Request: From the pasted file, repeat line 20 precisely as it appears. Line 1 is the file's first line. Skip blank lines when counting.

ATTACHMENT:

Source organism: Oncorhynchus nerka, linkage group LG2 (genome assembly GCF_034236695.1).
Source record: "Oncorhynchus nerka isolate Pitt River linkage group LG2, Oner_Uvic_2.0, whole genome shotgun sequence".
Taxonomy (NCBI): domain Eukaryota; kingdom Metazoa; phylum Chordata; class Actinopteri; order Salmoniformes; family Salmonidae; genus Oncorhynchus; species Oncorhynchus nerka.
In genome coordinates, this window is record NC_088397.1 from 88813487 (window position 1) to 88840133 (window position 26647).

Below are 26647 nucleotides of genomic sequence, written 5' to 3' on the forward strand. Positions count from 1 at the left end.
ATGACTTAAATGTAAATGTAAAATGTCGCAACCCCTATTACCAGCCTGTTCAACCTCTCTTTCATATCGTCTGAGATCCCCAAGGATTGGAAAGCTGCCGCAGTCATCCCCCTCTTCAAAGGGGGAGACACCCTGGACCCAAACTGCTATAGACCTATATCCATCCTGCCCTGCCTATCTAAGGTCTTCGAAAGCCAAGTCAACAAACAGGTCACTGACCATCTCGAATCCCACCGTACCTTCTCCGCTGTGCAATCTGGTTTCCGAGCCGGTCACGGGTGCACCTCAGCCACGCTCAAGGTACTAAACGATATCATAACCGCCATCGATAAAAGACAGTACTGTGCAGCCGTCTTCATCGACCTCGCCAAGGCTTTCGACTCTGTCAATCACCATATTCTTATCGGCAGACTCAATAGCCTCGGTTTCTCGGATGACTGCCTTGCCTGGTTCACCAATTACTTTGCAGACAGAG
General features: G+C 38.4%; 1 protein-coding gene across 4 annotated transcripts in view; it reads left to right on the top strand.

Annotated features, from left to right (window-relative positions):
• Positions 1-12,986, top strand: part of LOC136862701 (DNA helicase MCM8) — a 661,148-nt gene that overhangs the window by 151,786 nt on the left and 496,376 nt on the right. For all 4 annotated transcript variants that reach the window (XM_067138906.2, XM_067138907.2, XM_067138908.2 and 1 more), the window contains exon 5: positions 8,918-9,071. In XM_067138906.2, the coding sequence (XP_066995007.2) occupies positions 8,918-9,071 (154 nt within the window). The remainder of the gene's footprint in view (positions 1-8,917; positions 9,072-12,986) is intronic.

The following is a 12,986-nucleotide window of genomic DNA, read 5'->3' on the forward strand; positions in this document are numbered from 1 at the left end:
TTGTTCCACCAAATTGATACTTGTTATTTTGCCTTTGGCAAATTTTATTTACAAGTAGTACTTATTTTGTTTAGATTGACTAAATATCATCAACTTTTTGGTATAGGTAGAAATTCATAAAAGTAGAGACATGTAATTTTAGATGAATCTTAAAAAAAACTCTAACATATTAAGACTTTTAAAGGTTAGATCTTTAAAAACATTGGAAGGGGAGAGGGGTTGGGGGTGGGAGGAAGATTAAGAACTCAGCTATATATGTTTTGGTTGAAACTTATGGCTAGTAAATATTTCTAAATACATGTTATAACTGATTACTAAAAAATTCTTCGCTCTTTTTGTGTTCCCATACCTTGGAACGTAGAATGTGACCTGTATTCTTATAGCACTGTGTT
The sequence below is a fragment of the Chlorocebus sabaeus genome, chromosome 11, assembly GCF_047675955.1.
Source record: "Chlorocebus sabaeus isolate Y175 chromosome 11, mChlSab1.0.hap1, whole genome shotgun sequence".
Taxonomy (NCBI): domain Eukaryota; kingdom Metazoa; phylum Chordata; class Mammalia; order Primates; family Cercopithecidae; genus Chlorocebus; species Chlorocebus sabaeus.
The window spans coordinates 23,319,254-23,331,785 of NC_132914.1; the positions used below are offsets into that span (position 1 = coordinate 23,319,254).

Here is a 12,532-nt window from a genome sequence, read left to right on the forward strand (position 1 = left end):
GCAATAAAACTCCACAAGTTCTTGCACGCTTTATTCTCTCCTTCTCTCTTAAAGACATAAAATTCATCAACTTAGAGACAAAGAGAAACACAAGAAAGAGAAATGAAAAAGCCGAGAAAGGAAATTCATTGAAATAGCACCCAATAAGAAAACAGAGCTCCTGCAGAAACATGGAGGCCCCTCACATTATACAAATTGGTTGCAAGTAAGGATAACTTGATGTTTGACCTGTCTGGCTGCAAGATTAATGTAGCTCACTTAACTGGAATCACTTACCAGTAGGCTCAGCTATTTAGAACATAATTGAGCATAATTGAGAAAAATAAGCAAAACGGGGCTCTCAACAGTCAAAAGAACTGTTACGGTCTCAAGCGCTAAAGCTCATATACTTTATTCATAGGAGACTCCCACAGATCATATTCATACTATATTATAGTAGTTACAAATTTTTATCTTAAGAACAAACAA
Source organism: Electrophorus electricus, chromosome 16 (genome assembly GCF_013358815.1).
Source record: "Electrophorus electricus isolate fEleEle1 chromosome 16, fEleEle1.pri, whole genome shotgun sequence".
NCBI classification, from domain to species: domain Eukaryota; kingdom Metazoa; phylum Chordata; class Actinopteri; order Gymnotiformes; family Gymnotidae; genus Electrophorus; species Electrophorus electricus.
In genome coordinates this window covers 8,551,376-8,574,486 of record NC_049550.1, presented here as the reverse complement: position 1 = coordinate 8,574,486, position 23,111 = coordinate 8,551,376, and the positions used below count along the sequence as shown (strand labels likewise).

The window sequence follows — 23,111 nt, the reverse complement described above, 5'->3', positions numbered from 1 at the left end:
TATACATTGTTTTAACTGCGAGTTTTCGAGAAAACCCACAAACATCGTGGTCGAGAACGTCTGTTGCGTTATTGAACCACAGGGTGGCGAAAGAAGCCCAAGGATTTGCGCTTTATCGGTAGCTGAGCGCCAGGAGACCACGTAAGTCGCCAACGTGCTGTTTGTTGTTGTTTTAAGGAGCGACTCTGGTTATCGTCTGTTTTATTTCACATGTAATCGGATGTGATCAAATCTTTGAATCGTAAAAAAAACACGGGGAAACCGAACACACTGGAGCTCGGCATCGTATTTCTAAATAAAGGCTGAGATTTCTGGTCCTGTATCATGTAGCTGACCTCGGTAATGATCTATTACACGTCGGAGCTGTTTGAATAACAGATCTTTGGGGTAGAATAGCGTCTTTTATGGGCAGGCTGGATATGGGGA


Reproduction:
NCBI classification, from domain to species: domain Eukaryota; kingdom Metazoa; phylum Chordata; class Actinopteri; order Gymnotiformes; family Gymnotidae; genus Electrophorus; species Electrophorus electricus.